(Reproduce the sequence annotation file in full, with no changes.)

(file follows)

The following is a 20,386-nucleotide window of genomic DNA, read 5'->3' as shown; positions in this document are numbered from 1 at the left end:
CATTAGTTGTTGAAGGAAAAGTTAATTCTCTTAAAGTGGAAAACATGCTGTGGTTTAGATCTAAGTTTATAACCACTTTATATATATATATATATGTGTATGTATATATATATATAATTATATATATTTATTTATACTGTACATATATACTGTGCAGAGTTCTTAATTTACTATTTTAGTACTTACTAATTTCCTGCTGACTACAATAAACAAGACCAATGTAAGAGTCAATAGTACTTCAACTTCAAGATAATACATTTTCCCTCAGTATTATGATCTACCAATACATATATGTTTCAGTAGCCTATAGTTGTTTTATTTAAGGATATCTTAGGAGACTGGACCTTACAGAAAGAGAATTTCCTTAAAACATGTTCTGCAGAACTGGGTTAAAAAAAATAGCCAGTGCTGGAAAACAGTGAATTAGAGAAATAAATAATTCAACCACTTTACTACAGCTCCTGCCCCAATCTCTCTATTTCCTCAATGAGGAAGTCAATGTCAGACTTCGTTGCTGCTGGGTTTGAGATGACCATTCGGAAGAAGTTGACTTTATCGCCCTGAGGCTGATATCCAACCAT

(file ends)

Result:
The following is a 20,386-nucleotide window of genomic DNA, read 5'->3' as shown; positions in this document are numbered from 1 at the left end:
CATTAGTTGTTGAAGGAAAAGTTAATTCTCTTAAAGTGGAAAACATGCTGTGGTTTAGATCTAAGTTTATAACCACTTTATATATATATATATATGTGTATGTATATATATATATAATTATATATATTTATTTATACTGTACATATATACTGTGCAGAGTTCTTAATTTACTATTTTAGTACTTACTAATTTCCTGCTGACTACAATAAACAAGACCAATGTAAGAGTCAATAGTACTTCAACTTCAAGATAATACATTTTCCCTCAGTATTATGATCTACCAATACATATATGTTTCAGTAGCCTATAGTTGTTTTATTTAAGGATATCTTAGGAGACTGGACCTTACAGAAAGAGAATTTCCTTAAAACATGTTCTGCAGAACTGGGTTAAAAAAAATAGCCAGTGCTGGAAAACAGTGAATTAGAGAAATAAATAATTCAACCACTTTACTACAGCTCCTGCCCCAATCTCTCTATTTCCTCAATGAGGAAGTCAATGTCAGACTTCGTTGCTGCTGGGTTTGAGATGACCATTCGGAAGAAGTTGACTTTATCGCCCTGAGGCTGATATCCAACCAT